We have gotten quite a number of inquiries from you since the beginning of the covid-19 pandemic regarding natural hand sanitizers and alcohol-based sanitizers. Among the prominent questions we get, are how you can DIY your own hand sanitizers (with without alcohol), and whether natural (containing no alcohol) hand sanitizers are better or not.
So, just to make it easier for anyone else who would like to know about the effectiveness of natural, alcohol-free hand sanitizers compared to alcohol-based sanitizers, and for those who’d like somewhere they can refer to whenever, we’ve come up with this post.
About Alcohol-Based Sanitizers
As mentioned in our sharing of Stephenson Personal Care’s informative post, washing the skin with soap for at least 20 seconds is effective for killing viruses on the skin. An alternative to soap would be alcohol-based sanitizers.
Now, it’s a general consensus that alcohol solutions containing 60% to 95% alcohol (ie: ethanol, isopropanol and n-propanol) are most effective. However, the effectiveness of these alcohol in killing a certain amount of germs depends on the % of alcohol. As this article notes, “[t]he highest antimicrobial efficacy can be achieved with ethanol (60% to 85%), isopropanol (60% to 80%), and n-propanol (60% to 80%)”.
“Sanitizers must contain at least 60% alcohol to be effective in combating germs.”
Moreover, it should be noted that sanitizers with higher concentrations are less potent because proteins are not denatured easily in the absence of water. In other words, the higher concentration of alcohol causes it to evaporate too fast to kill enough bacteria and germs so diluting it gives it more time to react.
About Natural Alcohol-Free Sanitizers
As mentioned above, sanitizers need to have an alcohol content of at least 60% in order to be effective. This means that if your natural, alcohol-free sanitizer doesn’t have an ingredient like Benzalkonium Chloride (a type of cationic surfactant and organic salt classified as a quaternary ammonium compound, which is contained in most commercial alcohol-free sanitizer products), it is most likely ineffective against combating germs.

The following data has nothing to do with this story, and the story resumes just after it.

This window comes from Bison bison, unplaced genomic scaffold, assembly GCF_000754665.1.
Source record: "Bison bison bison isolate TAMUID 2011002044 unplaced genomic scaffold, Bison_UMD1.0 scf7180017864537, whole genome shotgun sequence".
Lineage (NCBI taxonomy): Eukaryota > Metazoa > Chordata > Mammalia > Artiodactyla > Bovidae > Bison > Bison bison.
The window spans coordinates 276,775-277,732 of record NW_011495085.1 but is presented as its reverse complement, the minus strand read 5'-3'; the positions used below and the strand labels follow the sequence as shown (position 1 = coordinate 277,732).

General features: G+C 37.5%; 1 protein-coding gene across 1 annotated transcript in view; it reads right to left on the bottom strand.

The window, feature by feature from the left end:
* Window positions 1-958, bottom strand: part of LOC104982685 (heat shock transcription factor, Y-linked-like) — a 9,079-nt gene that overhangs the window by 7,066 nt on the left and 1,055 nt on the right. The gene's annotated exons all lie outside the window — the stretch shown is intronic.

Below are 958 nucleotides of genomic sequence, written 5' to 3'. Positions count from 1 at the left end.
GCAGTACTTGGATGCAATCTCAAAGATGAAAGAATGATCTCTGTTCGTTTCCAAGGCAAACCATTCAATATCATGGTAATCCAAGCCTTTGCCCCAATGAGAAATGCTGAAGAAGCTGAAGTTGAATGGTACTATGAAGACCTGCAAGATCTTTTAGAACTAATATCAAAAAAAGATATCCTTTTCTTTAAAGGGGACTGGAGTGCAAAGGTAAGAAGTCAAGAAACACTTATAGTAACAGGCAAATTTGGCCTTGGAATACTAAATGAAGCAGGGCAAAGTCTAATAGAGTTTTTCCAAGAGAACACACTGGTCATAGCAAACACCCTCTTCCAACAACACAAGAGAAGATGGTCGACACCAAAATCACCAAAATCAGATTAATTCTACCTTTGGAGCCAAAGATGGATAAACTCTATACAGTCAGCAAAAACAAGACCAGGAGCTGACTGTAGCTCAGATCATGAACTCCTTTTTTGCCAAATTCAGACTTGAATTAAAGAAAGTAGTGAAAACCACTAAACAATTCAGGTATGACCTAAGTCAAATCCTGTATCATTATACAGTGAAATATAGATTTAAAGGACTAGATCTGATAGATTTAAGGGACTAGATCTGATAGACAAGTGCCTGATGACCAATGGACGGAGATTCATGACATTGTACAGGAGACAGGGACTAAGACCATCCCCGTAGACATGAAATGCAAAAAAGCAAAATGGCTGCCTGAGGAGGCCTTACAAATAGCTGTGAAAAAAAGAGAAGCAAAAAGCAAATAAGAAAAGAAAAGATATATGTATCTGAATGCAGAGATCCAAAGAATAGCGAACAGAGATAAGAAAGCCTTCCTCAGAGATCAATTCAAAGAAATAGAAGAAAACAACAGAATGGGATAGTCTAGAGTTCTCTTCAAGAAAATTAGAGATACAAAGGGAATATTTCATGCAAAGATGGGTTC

“Natural Alcohol-Free Sanitizers need to have an ingredient like Benzalkonium Chloride in order to be effective.”
With that said…
If you aren’t keen on using alcohol-based hand sanitizers, washing your skin with soap for at least 20 seconds is effective. If constant use of alcohol-based sanitizers and hand washing has caused your skin to dry out and crack, please remember to use creams or lotions to moisturize after each time.
If you’re DIYing your hand sanitizers, please ensure that the percentage of alcohol is at least 60%. You can refer to our blog post here on how to dilute 99.8% Isopropyl Alcohol to 70% at home.
Stay Safe, Stay Healthy!
Other Covid-related posts here:
👉 Washing Hands with Soap Kills Coronavirus
👉 How to Dilute 99.8% Isopropyl Alcohol to 70% Isopropyl Alcohol
👉 Do Essential Oils Help Kill Viruses?
- Cdc.gov. 2020. Show Me The Science – When & How To Use Hand Sanitizer In Community Settings | Handwashing | CDC. [online] Available at: <https://www.cdc.gov/handwashing/show-me-the-science-hand-sanitizer.html> [Accessed 15 May 2020].
- Choudhary, Ankur, “Why 70% Isopropyl Alcohol (IPA) Is Used As Disinfectant In Pharmaceuticals?”, Pharmaguideline.Com <https://www.pharmaguideline.com/2013/11/why-70-isopropyl-alcohol-is-used-as-disinfectant.html?m=1> [Accessed 15 May 2020]
- “How Do I Make 70 Percent Isopropyl Alcohol?”, Sciencing <https://sciencing.com/how-do-i-make-70-percent-isopropyl-alcohol-12531559.html> [Accessed 15 May 2020]
- NA, G. and U, A., 2020. Alcohol Sanitizer – Pubmed – NCBI. [online] Ncbi.nlm.nih.gov. Available at: <https://www.ncbi.nlm.nih.gov/pubmed/30020626> [Accessed 15 May 2020].
- “The Difference Between Isopropyl Alcohol (IPA) 99% And 70%”, Lab Pro Inc. <https://labproinc.com/blog/chemicals-and-solvents-9/post/the-difference-between-isopropyl-alcohol-ipa-99-and-70-25> [Accessed 15 May 2020]
- “Using Alcohol To Disinfect Healthcare Surfaces – Reynard Health Supplies”, Reynardhealth.Com <https://reynardhealth.com/using-alcohol-to-disinfect-healthcare-surfaces/> [Accessed 15 May 2020]
- Zainal, N., 2020. Experts: Some Hand Sanitisers Sold Locally Don’T Kill Germs. [online] The Star Online. Available at: <https://www.thestar.com.my/news/nation/2020/05/13/experts-some-hand-sanitisers-sold-locally-dont-kill-germs> [Accessed 15 May 2020].